In urban primary health facilities, functional and provider-level integration are weak. Although most MNCH, PPFP, and nutrition services are offered in maternity wards and even occasionally at adjacent locations, there is no formal referral system to facilitate the provision of more than one service during the same visit. Care offered at the different points of contact remains largely focused on the main and explicit reason for the visit.

In rural health facilities, functional integration is practically non-existent. For example, postnatal care is rarely offered on days devoted to ANC consultation days. As one health worker in Cote d’Ivoire stated,

“We reserve it for days when there is not much to do; when there is ANC or growth monitoring, it is difficult.”

The only service that mothers receive is the information provided by counselling groups before consultations (ANC, immunisation /growth monitoring) begin. This assertion was confirmed by a nurse in Burkina Faso:

‘Before starting ANC or immunisation services, we provide group counselling on a specific topic: FP, ANC, hygiene, nutrition, etc.’

In district hospitals in the three countries, integration at the functional and provider levels remain very low. Although FP, immunisation and ANC services are available on the same days in the same hospital, there is no mechanism to facilitate the provision of more than one service during a single visit. In district hospitals, ANC is offered 4-5 days per week week, typically on Monday through Friday, but the promotion of PPFP in the context of ANC is insufficient. In the few centres that do promote PPFP promotion, this service continues to be provided in the form of group sensitisation, with the exception of women who have had a caesarean section. As one midwife working in a district hospital in Niger stated,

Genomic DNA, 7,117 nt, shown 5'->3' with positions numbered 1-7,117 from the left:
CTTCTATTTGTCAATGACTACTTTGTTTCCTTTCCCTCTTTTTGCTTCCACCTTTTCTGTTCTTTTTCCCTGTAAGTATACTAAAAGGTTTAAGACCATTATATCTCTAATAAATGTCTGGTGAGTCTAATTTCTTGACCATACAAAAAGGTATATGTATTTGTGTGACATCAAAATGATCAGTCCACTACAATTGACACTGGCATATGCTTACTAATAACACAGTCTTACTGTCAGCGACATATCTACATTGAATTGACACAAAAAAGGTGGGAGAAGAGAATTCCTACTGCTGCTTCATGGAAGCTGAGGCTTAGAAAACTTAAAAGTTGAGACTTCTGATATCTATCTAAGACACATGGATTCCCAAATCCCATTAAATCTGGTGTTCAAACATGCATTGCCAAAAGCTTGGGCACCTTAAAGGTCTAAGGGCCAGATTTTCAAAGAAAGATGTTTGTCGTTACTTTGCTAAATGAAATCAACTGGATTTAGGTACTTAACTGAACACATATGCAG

“We can do FP immediately before discharge; we especially do counselling for family planning with women who have had a caesarean section; before releasing them, we suggest a method, and they choose.”

The gaps in integrated services delivery to mother and her child at the points of contact at the health facility, in the three countries are summarised in table 2.

Table 2.Gaps in the integration of care provision by point of contact
Point of contact Integration gaps in the selected facilities in the three countries
Antenatal care (ANC)